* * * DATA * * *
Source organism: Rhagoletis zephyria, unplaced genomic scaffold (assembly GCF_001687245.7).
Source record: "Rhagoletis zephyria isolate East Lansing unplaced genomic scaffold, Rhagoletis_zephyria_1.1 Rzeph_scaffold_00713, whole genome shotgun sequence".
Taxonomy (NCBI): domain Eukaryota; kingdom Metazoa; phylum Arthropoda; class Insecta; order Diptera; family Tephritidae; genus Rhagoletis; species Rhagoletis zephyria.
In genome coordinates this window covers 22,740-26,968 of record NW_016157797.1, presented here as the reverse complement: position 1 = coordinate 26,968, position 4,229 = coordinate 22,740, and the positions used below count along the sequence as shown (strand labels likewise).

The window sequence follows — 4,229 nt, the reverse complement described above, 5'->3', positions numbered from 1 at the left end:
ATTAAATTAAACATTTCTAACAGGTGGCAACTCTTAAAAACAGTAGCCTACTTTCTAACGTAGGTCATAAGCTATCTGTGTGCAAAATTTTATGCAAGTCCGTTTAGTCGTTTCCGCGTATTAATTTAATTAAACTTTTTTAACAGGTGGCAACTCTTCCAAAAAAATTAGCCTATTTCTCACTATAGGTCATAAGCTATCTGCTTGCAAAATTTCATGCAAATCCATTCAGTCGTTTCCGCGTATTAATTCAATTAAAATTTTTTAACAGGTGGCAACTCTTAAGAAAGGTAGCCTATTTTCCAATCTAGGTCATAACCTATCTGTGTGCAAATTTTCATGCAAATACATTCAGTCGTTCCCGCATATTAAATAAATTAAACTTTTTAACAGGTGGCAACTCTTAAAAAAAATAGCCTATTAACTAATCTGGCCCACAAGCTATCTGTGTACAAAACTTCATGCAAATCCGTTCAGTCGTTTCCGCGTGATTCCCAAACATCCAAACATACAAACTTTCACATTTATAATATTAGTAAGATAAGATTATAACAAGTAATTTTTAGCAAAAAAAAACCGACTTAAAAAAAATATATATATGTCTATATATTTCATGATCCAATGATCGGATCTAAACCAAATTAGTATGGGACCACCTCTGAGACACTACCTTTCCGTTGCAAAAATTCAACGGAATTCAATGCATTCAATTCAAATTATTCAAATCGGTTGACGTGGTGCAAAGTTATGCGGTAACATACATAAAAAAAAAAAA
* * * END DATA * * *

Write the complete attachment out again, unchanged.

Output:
Source organism: Rhagoletis zephyria, unplaced genomic scaffold (assembly GCF_001687245.7).
Source record: "Rhagoletis zephyria isolate East Lansing unplaced genomic scaffold, Rhagoletis_zephyria_1.1 Rzeph_scaffold_00713, whole genome shotgun sequence".
Taxonomy (NCBI): domain Eukaryota; kingdom Metazoa; phylum Arthropoda; class Insecta; order Diptera; family Tephritidae; genus Rhagoletis; species Rhagoletis zephyria.
In genome coordinates this window covers 22,740-26,968 of record NW_016157797.1, presented here as the reverse complement: position 1 = coordinate 26,968, position 4,229 = coordinate 22,740, and the positions used below count along the sequence as shown (strand labels likewise).

The window sequence follows — 4,229 nt, the reverse complement described above, 5'->3', positions numbered from 1 at the left end:
ATTAAATTAAACATTTCTAACAGGTGGCAACTCTTAAAAACAGTAGCCTACTTTCTAACGTAGGTCATAAGCTATCTGTGTGCAAAATTTTATGCAAGTCCGTTTAGTCGTTTCCGCGTATTAATTTAATTAAACTTTTTTAACAGGTGGCAACTCTTCCAAAAAAATTAGCCTATTTCTCACTATAGGTCATAAGCTATCTGCTTGCAAAATTTCATGCAAATCCATTCAGTCGTTTCCGCGTATTAATTCAATTAAAATTTTTTAACAGGTGGCAACTCTTAAGAAAGGTAGCCTATTTTCCAATCTAGGTCATAACCTATCTGTGTGCAAATTTTCATGCAAATACATTCAGTCGTTCCCGCATATTAAATAAATTAAACTTTTTAACAGGTGGCAACTCTTAAAAAAAATAGCCTATTAACTAATCTGGCCCACAAGCTATCTGTGTACAAAACTTCATGCAAATCCGTTCAGTCGTTTCCGCGTGATTCCCAAACATCCAAACATACAAACTTTCACATTTATAATATTAGTAAGATAAGATTATAACAAGTAATTTTTAGCAAAAAAAAACCGACTTAAAAAAAATATATATATGTCTATATATTTCATGATCCAATGATCGGATCTAAACCAAATTAGTATGGGACCACCTCTGAGACACTACCTTTCCGTTGCAAAAATTCAACGGAATTCAATGCATTCAATTCAAATTATTCAAATCGGTTGACGTGGTGCAAAGTTATGCGGTAACATACATAAAAAAAAAAAA